The character of a nurse is as important as the knowledge she possesses. Carolyn Javis
Though Black History Month features many tributes to African Americans in medicine it has finally dawned on me – slowly but surely – that there is a serious absence of programming that celebrates the contributions of Black Nurses! And so the search began….
In short time I found myself immersed in this comprehensive guide to the topic: Black Nurses in History: A Bibliography and Guide to Web Resources: (http://libguides.rowan.edu/blacknurses} The guide is bursting with the stories of African American women who have served with courage the medical profession and the needs of their patients. These women have been powerful in various professional nursing roles – most often as direct care providers who rose to the challenge to serve the needs of their fellow women and men whose health was imperiled by disease, war, childbirth, working conditions, poor nutrition or other threats to their physical or mental wellbeing
The bibliography introduced me to the American Association for the History of Nursing (https://www.aahn.org/feature.html) and to Diane Brownson’s nursing history links: (http://diannebrownson.tripod.com/history.html)
With time, and a few detours, I made my way to some grand stories of little-known, and a couple of famous, African American nurses.
- https://travelnursingcentral.com/blog/nursing/6-famous-african-american-nurses/ – Brief stories of Mary Seacole who served in the Crimean War, Mary Elizabeth Mahoney, the first African American licensed RN, Hazel W. Johnson-Brown, the first African American head of the US Army Nurses Corps, Estelle Massey Osborne, the first African American woman to earn a Master’s degree in Nursing, as well as Sojourner Truth and Harriet Tubman, who need no introduction.
- Some of these women and others are profiled in this introduction to “Ten African American Nurses Who Changed the Course of History.” In addition to the women named in the preceding entry this listing includes the stories of Adah Belle Samuel Thomas, Lillian Holland Harvey, Betty Smith Williams, Mabel Keaton Staupers, and Susie King Taylor – edifying stories of some of history’s finest health care providers! http://www.associates-degree-in-nursing.org/10-african-american-nurses-who-changed-the-course-of-history/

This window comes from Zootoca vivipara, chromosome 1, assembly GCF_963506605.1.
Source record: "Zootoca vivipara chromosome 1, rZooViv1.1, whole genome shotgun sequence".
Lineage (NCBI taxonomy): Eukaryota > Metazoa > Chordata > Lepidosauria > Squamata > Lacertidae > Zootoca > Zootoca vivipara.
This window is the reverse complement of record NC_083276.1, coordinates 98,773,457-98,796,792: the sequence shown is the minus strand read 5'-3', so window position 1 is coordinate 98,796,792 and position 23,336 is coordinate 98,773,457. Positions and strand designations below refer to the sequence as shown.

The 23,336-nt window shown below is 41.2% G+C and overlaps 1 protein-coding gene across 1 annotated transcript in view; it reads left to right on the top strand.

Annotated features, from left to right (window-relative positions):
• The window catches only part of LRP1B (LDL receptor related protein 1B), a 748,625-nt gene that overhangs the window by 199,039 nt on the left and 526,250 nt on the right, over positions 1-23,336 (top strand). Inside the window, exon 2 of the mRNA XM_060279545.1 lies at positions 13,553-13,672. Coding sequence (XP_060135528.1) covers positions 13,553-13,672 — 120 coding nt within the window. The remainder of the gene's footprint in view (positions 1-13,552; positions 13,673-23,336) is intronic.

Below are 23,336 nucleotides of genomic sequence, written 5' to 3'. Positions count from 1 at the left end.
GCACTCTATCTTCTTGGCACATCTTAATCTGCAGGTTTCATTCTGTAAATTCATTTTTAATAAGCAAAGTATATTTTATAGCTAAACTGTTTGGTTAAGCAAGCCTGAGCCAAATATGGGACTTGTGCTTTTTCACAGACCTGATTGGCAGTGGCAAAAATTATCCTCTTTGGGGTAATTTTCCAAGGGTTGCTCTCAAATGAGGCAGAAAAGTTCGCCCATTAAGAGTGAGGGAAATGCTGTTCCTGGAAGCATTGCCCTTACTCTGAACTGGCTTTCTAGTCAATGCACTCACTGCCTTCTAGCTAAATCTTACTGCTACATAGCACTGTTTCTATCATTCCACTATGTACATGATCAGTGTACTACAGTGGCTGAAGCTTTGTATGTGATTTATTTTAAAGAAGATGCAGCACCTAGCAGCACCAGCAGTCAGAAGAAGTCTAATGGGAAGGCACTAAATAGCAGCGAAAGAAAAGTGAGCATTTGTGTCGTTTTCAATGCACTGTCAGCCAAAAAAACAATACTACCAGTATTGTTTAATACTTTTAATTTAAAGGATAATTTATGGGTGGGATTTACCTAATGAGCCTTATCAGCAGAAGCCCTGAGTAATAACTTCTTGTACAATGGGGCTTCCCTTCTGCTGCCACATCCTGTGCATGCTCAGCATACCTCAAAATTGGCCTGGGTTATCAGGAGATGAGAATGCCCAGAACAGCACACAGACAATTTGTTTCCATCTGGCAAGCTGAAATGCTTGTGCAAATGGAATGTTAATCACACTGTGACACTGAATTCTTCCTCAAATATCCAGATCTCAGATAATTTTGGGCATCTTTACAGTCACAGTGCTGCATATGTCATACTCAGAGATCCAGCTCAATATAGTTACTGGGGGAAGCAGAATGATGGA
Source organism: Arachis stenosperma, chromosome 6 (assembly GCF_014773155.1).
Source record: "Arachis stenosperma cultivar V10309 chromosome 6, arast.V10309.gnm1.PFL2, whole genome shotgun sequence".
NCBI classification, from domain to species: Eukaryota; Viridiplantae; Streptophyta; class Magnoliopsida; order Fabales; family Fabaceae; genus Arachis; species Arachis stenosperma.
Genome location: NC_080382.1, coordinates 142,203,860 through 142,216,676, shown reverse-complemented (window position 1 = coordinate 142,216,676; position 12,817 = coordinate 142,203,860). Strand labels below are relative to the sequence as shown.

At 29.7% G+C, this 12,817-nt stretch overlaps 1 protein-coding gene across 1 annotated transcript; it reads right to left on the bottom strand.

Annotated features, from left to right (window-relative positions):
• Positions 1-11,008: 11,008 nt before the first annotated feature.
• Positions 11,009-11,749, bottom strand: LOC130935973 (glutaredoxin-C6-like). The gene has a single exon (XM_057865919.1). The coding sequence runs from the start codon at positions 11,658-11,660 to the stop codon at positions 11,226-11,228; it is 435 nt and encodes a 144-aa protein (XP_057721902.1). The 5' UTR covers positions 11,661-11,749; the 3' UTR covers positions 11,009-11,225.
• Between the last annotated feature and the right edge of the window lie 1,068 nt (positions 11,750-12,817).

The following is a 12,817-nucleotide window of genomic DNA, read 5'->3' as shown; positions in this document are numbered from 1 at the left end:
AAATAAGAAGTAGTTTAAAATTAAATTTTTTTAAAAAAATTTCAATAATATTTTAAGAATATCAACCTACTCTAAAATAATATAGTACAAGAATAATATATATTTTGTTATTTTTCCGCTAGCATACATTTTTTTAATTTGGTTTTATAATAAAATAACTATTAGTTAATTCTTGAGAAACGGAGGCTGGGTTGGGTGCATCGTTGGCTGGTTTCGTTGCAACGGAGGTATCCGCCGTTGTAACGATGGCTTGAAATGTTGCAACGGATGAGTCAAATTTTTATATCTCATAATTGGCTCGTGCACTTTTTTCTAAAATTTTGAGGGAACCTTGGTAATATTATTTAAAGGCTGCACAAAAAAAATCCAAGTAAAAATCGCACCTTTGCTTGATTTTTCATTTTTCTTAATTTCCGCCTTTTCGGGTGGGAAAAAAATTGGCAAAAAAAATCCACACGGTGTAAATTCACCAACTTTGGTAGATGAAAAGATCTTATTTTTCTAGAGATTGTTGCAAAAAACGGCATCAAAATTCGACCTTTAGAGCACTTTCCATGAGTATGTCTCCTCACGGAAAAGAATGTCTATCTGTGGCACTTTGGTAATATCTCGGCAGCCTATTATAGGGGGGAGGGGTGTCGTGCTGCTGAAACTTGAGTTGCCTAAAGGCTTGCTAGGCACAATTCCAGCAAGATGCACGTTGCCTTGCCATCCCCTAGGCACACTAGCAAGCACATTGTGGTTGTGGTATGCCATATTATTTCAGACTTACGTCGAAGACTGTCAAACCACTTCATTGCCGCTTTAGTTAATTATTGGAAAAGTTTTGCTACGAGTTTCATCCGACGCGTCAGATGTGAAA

- The contributions of some of these women and others chronicled in these article in Minority Nurse: http://minoritynurse.com/making-history-black-nightingales/
There are countless stories yet to be recorded. These are just some ready points of access to stories of nursing pioneers who may propel students of the medical profession, African American history or Women’s history to further explore that cries out for exploration. The hope is that the stories of these committed women will inspire African American women of all ages to pursue careers as nurses and other health care providers.
Today these organizations continue to serve the specific needs of African American nurses:
- The National Black Nurses Association, organized in 1971 under the leadership of Dr. Lauranane Sams, former Dean and Professor of Nursing, School of Nursing, Tuskegee University. The NBNA services 150,000 African American nurses with 92 chartered chapters in 35 states.
- The Minnesota chapter of NBNA is the Minnesota Black Nurses Association 2400 Park Avenue South, Suite 181, Minneapolis, MN 55404 – Email: firstname.lastname@example.org – Telephone #: 612-353-5136